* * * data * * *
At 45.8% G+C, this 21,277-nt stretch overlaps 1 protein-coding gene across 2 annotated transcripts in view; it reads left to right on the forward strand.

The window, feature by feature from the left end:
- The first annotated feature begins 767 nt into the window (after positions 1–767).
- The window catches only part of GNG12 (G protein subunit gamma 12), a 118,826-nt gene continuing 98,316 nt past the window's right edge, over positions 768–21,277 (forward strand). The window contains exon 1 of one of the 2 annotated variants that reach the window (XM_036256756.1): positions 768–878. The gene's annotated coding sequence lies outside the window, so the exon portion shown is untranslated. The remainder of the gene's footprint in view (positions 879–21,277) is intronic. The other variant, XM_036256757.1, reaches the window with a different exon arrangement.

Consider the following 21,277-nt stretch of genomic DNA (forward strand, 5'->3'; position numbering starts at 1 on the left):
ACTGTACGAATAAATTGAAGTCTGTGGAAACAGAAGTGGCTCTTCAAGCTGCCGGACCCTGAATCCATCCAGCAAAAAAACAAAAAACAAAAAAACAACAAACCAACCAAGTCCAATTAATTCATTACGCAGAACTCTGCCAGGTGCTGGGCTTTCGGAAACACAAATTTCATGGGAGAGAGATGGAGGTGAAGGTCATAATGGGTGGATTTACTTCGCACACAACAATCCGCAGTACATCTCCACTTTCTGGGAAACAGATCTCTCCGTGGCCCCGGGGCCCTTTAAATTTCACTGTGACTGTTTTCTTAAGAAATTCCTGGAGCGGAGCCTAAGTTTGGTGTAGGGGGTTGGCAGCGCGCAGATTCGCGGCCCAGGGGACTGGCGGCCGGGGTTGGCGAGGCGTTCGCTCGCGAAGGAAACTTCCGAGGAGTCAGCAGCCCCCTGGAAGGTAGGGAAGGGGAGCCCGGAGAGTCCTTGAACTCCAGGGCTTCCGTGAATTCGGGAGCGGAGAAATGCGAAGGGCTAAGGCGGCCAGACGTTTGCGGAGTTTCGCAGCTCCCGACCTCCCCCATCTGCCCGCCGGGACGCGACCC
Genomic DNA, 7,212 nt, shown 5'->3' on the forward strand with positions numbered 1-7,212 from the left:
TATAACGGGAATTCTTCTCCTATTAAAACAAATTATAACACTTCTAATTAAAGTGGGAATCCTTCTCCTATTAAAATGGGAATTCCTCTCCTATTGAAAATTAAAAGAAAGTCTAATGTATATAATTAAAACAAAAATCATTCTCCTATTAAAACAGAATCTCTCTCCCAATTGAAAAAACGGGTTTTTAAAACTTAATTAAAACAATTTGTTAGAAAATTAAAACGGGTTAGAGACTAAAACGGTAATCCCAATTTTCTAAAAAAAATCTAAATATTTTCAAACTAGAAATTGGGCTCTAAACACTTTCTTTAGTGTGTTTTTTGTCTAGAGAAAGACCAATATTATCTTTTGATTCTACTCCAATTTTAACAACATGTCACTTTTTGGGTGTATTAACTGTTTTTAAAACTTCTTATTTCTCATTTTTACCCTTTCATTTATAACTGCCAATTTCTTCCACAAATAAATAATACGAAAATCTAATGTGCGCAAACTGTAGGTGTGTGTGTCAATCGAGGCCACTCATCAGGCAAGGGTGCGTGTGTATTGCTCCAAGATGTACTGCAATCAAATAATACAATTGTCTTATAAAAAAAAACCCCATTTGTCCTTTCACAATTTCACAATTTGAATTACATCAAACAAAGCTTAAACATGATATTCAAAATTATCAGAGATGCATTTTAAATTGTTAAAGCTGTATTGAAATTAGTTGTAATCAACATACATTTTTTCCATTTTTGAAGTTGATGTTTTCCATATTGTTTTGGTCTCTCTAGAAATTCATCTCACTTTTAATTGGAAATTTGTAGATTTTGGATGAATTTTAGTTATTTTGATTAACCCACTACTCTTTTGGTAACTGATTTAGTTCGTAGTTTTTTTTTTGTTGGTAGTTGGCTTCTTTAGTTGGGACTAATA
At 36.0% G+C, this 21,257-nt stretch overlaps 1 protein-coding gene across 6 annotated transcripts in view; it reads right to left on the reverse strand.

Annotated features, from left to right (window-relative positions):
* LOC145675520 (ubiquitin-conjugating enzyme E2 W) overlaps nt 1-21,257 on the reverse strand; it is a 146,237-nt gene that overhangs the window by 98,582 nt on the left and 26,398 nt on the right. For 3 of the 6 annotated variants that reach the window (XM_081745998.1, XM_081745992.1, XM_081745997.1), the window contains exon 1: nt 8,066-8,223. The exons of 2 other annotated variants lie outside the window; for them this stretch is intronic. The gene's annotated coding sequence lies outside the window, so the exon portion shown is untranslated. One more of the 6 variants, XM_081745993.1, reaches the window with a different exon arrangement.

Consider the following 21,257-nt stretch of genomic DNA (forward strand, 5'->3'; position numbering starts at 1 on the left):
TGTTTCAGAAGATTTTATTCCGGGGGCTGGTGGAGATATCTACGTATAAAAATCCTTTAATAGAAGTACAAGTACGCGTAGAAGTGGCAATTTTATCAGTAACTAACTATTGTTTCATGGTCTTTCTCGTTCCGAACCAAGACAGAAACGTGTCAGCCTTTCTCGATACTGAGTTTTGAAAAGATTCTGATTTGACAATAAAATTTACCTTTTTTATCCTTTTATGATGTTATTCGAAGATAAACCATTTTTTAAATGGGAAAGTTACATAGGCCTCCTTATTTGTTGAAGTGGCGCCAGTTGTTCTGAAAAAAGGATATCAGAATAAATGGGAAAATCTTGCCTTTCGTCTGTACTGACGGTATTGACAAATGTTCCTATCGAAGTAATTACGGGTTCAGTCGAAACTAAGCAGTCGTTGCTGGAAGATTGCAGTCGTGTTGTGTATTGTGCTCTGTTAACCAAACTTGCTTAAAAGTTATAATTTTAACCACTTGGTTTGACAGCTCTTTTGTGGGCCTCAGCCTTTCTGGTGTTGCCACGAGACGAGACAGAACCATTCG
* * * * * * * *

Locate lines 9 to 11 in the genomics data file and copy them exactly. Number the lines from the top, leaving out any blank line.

At 36.0% G+C, this 21,257-nt stretch overlaps 1 protein-coding gene across 6 annotated transcripts in view; it reads right to left on the reverse strand.

Annotated features, from left to right (window-relative positions):
* LOC145675520 (ubiquitin-conjugating enzyme E2 W) overlaps nt 1-21,257 on the reverse strand; it is a 146,237-nt gene that overhangs the window by 98,582 nt on the left and 26,398 nt on the right. For 3 of the 6 annotated variants that reach the window (XM_081745998.1, XM_081745992.1, XM_081745997.1), the window contains exon 1: nt 8,066-8,223. The exons of 2 other annotated variants lie outside the window; for them this stretch is intronic. The gene's annotated coding sequence lies outside the window, so the exon portion shown is untranslated. One more of the 6 variants, XM_081745993.1, reaches the window with a different exon arrangement.